real life

Kate hugged her dad everyday, not knowing she'd one day get a devastating diagnosis.

Kate Richmond’s 43rd birthday on May 22 was unlike any other she’d had before. It was full of snuggles and laughter and love; her children and husband surprised her with breakfast in bed and presents. But throbbing in the back of her mind was a devastating thought: “How many more days like this are there going to be?”

Earlier that month, the Mornington Peninsula GP and mum-of-two was diagnosed with peritoneal mesothelioma, a rare type of cancer that develops in the abdomen and is caused by exposure to asbestos, usually decades later. According to the Cancer Council, about 43 Australians were diagnosed with peritoneal mesothelioma in 2014, with the majority being men due to exposure to asbestos at work. In Kate’s case, it’s possible the cause stems back to her childhood.

As a little girl, Kate would hug her dad everyday when he returned home from work. And in a cruel twist, it’s believed this innocent act may have led her to ingest asbestos fibres from his clothing. Her father unknowingly was exposed to asbestos in his job at a manufacturing company, where he worked for almost 18 years.

Kate, who is mother to Lauren, six, and Finn, nine, tells Mamamia the diagnosis last month hit her very suddenly. She’d been feeling unwell for only a few weeks. She was short of breath and had a tummy so swollen, she was struggling to put her shoes on or walk for extended periods. She’d always been previously healthy, so thought perhaps she simply needed to change her diet.

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Kate Richmond cuddles her son Finn. Image: Supplied.

She eventually decided to take a day off work to get tested, and on May 3 a CT scan found she had excess fluid in her abdomen. Her medical knowledge meant she knew right away she had cancer.

"It wasn't what I was expecting to be told at all," she said.

"(When they told me) I thought I was going to have six months to live. My husband was with me and he cried. It was awful."

She was rushed in for surgery the very next day. Any organs that could have cancerous tumours  - her uterus, her ovaries, her appendix - had to be removed.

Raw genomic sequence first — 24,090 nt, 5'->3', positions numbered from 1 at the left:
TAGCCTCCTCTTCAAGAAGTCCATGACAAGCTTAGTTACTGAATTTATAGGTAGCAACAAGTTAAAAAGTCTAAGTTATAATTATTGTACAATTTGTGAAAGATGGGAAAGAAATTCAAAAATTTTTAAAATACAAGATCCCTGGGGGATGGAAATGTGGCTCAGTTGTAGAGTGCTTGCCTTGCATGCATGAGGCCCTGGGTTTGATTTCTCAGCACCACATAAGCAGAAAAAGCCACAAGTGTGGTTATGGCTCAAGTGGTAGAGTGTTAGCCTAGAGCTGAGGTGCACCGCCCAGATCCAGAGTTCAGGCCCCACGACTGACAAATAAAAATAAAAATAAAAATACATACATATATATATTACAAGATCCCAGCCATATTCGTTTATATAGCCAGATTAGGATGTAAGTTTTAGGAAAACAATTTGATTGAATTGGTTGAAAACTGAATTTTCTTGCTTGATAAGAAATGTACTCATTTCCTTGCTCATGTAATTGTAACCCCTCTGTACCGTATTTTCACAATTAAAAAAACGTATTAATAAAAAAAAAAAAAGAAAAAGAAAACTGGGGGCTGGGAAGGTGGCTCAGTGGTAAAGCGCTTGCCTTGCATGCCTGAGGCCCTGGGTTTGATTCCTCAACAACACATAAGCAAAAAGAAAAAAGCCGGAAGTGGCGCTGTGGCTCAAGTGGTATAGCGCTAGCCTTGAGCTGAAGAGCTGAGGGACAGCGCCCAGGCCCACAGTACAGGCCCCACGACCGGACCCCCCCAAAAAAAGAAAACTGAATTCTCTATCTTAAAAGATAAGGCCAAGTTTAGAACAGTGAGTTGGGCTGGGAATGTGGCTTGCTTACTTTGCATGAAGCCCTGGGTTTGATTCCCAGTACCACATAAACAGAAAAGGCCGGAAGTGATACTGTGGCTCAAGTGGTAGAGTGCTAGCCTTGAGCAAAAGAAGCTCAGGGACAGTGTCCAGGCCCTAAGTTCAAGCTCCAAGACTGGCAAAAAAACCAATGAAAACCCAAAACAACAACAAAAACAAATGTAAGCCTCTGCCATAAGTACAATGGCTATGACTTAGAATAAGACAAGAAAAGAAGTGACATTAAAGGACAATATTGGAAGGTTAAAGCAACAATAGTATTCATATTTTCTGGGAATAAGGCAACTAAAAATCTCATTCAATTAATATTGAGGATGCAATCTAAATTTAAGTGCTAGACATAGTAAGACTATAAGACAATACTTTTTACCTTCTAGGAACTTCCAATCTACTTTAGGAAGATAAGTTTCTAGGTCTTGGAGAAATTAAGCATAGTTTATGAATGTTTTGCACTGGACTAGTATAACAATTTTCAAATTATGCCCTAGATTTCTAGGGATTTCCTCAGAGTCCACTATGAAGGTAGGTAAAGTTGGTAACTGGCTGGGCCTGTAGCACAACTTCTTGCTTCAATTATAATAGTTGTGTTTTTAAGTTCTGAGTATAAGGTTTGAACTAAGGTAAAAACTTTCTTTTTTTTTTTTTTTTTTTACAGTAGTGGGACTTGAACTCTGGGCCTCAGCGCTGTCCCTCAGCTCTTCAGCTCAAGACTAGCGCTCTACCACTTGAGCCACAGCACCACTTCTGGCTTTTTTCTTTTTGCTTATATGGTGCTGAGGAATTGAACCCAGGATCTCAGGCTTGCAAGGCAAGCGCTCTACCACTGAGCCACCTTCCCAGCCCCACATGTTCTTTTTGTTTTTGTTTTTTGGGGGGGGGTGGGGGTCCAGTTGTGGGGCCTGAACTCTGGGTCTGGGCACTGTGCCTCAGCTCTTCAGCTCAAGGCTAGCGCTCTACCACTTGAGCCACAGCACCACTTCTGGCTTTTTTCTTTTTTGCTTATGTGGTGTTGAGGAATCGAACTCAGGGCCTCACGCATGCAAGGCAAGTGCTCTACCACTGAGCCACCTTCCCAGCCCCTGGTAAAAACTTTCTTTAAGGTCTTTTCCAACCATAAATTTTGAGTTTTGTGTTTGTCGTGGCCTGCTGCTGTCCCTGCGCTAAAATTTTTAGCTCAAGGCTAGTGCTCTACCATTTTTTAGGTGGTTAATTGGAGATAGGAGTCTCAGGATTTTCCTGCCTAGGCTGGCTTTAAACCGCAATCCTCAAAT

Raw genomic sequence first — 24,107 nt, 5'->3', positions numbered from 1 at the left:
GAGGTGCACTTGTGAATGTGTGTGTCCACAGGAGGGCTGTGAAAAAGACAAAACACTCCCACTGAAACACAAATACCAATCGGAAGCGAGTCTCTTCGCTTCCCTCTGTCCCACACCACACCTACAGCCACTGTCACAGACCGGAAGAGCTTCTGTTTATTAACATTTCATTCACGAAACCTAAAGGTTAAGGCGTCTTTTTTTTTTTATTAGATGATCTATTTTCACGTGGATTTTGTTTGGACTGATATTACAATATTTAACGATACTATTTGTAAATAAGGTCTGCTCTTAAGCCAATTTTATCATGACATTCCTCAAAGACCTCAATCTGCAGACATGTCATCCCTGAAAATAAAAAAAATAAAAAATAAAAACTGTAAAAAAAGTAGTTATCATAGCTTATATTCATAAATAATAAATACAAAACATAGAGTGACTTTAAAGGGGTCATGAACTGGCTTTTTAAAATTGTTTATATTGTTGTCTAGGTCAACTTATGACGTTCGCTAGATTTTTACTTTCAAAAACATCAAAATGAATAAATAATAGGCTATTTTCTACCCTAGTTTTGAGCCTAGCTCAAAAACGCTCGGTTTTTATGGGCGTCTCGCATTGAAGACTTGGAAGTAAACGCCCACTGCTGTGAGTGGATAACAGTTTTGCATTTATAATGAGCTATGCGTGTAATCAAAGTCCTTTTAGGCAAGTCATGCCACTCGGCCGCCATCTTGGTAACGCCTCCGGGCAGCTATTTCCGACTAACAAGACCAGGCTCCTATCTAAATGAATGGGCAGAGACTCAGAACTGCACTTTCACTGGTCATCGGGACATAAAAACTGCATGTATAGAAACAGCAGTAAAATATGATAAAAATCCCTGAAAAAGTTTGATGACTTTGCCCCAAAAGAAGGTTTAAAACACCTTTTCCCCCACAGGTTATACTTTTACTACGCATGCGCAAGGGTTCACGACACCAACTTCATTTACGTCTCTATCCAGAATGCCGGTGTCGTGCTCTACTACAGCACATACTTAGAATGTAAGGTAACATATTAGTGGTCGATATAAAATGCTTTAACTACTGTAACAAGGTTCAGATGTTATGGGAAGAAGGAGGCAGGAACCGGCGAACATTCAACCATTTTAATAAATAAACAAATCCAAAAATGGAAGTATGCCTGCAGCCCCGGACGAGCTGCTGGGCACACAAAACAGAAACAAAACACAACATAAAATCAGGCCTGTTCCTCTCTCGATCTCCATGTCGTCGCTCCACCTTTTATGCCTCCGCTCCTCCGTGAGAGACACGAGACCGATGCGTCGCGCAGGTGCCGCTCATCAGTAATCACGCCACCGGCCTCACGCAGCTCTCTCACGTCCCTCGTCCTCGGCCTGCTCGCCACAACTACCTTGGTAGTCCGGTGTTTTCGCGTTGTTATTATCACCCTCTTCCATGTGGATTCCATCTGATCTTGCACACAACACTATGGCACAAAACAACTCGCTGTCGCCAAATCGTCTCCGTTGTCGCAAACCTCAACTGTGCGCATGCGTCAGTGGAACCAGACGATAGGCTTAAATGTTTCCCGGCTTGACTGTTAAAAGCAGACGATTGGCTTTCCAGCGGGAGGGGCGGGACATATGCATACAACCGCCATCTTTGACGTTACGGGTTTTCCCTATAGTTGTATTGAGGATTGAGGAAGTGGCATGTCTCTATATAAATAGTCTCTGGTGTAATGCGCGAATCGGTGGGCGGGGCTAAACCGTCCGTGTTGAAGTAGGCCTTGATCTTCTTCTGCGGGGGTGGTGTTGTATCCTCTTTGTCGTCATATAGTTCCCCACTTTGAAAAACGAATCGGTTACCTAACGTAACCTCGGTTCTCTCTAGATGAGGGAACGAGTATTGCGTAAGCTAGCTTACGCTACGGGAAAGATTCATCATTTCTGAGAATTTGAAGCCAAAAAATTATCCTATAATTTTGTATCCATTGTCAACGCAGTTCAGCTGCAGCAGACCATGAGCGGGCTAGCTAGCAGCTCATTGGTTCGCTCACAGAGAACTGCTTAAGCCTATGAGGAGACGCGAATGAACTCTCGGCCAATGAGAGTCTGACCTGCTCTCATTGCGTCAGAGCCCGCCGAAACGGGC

A week later, her oncologist told her she had a life expectancy of two to three years.

"I cried and said, 'but I'm only in my 40s and I have young kids and I need to be around for them'," Kate says.

Kate says she deals with cancer a lot as a GP, but that hasn't prevented this experience as a patient from being "completely terrifying".

"I'm used to being the doctor who sees a scan and plans to work out the best way to give horrible news. Now I am completely on the other end of it."

She and her husband Brett have tried to protect her children from the truth as much as possible, but she says it has been especially difficult for their eldest.

"My son is struggling, he was in tears everyday last week... He's just worried, he doesn't really know what he's worried about but he knows it's bad," she says.

"Last month I was going to work and taking the kids to school and going about my normal life and four weeks later I'm at home, I can't drive, I can't care for my patients and I can't care for kids the way I would wish."

Kate still faces the difficult task of telling her dad, who never developed cancer as a result of his exposure to asbestos, about her diagnosis.

Only in 2017, his wife - Kate's mother - died from lung cancer after a three-year battle. She fears how heartbroken he will be by her latest news, even though there is no realm in which he should ever blame himself - especially given it's not completely certain Kate's exposure to asbestos came from him.


"My dad would think he was perhaps involved in making his wife and daughter ill, and that's awful."

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Kate Richmond as a little girl with her mother. Image: Supplied.

For now, Kate says she is trying her best to keep things normal - her husband is working, her children are going to school, her in-laws are visiting to help - while she focuses on fighting the cancer.

She underwent her first of four rounds of chemotherapy last week. She also started an immunotherapy treatment called Pembrolizumab to try and keep the cancer at bay. However this drug is a huge bite to the family budget, costing more than $60,000. It's for this reason her network is rallying around her, setting up a GoFundMe page to help cover costs.

As of Tuesday, more than $16,000 had been so far raised.

"I feel very loved and I feel very lucky... I'm so grateful to everybody," she says.

Her hope is that this the treatment will give her the time she always thought she had with her children.

"I want to be here for so many more Mother's Days, I want to see them grow up."